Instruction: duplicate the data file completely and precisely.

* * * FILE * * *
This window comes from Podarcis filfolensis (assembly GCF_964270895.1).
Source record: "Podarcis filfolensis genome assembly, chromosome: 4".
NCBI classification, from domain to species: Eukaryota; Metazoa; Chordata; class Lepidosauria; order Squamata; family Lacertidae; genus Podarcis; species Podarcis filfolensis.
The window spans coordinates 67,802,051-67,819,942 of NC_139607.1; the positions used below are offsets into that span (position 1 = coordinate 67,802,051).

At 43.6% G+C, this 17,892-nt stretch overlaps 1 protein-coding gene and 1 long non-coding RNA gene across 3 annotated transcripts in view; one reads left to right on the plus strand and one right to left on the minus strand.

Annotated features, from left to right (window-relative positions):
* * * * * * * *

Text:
This window comes from Podarcis filfolensis (assembly GCF_964270895.1).
Source record: "Podarcis filfolensis genome assembly, chromosome: 4".
NCBI classification, from domain to species: Eukaryota; Metazoa; Chordata; class Lepidosauria; order Squamata; family Lacertidae; genus Podarcis; species Podarcis filfolensis.
The window spans coordinates 67,802,051-67,819,942 of NC_139607.1; the positions used below are offsets into that span (position 1 = coordinate 67,802,051).

At 43.6% G+C, this 17,892-nt stretch overlaps 1 protein-coding gene and 1 long non-coding RNA gene across 3 annotated transcripts in view; one reads left to right on the plus strand and one right to left on the minus strand.

Annotated features, from left to right (window-relative positions):